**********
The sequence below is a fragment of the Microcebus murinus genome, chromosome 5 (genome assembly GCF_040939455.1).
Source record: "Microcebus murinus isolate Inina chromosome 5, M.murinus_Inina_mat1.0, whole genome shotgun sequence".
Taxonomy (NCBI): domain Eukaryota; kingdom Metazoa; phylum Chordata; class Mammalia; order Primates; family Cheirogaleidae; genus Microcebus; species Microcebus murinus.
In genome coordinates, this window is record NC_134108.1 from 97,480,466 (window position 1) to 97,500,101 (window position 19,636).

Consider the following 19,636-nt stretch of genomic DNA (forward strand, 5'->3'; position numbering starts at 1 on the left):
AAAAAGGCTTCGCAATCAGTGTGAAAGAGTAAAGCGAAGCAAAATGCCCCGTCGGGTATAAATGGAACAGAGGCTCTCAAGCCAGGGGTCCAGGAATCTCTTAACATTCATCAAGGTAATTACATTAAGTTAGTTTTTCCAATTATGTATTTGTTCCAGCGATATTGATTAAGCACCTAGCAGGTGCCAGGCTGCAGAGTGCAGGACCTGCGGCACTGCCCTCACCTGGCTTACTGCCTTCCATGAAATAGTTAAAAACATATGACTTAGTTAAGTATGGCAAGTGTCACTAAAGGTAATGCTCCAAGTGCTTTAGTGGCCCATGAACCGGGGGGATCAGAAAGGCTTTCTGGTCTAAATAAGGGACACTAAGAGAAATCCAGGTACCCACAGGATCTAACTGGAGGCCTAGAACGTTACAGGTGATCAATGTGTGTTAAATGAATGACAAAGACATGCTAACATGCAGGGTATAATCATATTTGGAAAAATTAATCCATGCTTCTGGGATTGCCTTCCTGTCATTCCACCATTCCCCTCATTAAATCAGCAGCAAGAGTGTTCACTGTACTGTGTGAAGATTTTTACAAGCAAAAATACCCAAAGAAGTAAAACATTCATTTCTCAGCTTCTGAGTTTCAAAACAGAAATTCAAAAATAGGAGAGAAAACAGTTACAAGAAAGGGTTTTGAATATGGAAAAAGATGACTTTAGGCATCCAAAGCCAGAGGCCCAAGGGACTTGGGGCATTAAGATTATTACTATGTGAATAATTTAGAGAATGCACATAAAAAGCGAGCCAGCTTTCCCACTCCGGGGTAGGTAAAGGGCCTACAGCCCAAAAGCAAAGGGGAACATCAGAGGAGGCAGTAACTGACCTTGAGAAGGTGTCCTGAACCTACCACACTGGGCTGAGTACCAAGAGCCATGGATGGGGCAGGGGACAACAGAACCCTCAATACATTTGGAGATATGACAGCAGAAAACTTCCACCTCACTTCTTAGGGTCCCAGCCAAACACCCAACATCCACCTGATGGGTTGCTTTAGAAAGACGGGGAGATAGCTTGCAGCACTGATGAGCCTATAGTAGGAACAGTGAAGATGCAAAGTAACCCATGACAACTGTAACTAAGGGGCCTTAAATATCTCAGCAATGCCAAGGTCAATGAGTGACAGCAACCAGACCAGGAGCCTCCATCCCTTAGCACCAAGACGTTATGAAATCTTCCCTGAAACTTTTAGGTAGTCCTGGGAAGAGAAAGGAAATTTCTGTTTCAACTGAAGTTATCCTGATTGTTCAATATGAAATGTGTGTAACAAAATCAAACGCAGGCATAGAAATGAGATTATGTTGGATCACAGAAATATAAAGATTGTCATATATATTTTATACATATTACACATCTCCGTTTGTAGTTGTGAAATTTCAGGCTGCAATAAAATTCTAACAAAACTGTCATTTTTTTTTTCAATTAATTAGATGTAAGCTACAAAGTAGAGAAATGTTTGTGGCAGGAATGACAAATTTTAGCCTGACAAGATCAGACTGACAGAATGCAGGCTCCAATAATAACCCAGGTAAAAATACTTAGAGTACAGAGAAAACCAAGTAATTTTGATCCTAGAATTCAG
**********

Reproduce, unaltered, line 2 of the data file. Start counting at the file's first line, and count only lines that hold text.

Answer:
Source record: "Microcebus murinus isolate Inina chromosome 5, M.murinus_Inina_mat1.0, whole genome shotgun sequence".